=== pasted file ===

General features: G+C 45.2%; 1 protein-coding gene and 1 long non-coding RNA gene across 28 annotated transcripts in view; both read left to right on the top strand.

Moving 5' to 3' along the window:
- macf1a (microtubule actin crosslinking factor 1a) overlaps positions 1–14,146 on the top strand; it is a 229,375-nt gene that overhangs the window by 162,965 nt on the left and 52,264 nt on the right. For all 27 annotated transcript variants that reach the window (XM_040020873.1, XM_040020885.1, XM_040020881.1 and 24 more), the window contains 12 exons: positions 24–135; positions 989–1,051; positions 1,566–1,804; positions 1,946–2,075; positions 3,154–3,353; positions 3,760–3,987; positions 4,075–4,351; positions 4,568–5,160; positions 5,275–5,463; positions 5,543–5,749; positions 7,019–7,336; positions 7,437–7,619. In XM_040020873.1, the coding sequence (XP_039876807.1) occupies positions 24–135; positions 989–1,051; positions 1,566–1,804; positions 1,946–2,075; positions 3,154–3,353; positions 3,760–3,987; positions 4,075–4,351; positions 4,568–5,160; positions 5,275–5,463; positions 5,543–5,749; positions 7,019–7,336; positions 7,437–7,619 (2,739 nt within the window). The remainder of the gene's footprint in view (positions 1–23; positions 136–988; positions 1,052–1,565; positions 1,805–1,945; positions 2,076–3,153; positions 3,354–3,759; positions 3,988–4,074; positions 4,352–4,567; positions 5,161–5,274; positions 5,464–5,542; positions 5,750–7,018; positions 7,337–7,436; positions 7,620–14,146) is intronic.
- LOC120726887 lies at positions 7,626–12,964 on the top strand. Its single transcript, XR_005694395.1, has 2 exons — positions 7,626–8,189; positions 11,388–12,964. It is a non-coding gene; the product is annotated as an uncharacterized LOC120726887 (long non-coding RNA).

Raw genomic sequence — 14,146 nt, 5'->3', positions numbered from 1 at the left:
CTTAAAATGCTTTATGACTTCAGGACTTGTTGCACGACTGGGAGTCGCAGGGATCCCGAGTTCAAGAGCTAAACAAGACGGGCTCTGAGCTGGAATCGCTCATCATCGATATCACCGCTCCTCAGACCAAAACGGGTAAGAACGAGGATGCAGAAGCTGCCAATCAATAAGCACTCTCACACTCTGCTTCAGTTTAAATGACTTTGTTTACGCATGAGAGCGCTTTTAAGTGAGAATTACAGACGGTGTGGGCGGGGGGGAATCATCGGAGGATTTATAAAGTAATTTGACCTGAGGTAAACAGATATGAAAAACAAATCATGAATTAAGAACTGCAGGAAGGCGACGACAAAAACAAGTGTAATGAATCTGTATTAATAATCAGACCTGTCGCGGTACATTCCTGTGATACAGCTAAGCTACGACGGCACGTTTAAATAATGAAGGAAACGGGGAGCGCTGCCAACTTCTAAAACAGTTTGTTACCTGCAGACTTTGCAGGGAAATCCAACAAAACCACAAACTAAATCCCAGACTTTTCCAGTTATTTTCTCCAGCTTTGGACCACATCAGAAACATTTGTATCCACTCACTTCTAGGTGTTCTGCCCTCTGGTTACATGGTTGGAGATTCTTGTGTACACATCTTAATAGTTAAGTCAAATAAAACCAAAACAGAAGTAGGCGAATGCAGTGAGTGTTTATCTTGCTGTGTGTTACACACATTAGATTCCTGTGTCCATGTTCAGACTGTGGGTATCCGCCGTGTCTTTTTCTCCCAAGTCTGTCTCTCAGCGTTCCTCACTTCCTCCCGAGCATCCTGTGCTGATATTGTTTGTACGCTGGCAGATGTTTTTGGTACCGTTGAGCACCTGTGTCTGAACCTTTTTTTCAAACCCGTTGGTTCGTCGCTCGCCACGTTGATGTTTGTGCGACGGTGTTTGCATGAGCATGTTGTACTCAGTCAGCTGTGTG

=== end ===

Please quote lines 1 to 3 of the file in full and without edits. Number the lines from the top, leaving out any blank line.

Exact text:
General features: G+C 45.2%; 1 protein-coding gene and 1 long non-coding RNA gene across 28 annotated transcripts in view; both read left to right on the top strand.

Moving 5' to 3' along the window:
- macf1a (microtubule actin crosslinking factor 1a) overlaps positions 1–14,146 on the top strand; it is a 229,375-nt gene that overhangs the window by 162,965 nt on the left and 52,264 nt on the right. For all 27 annotated transcript variants that reach the window (XM_040020873.1, XM_040020885.1, XM_040020881.1 and 24 more), the window contains 12 exons: positions 24–135; positions 989–1,051; positions 1,566–1,804; positions 1,946–2,075; positions 3,154–3,353; positions 3,760–3,987; positions 4,075–4,351; positions 4,568–5,160; positions 5,275–5,463; positions 5,543–5,749; positions 7,019–7,336; positions 7,437–7,619. In XM_040020873.1, the coding sequence (XP_039876807.1) occupies positions 24–135; positions 989–1,051; positions 1,566–1,804; positions 1,946–2,075; positions 3,154–3,353; positions 3,760–3,987; positions 4,075–4,351; positions 4,568–5,160; positions 5,275–5,463; positions 5,543–5,749; positions 7,019–7,336; positions 7,437–7,619 (2,739 nt within the window). The remainder of the gene's footprint in view (positions 1–23; positions 136–988; positions 1,052–1,565; positions 1,805–1,945; positions 2,076–3,153; positions 3,354–3,759; positions 3,988–4,074; positions 4,352–4,567; positions 5,161–5,274; positions 5,464–5,542; positions 5,750–7,018; positions 7,337–7,436; positions 7,620–14,146) is intronic.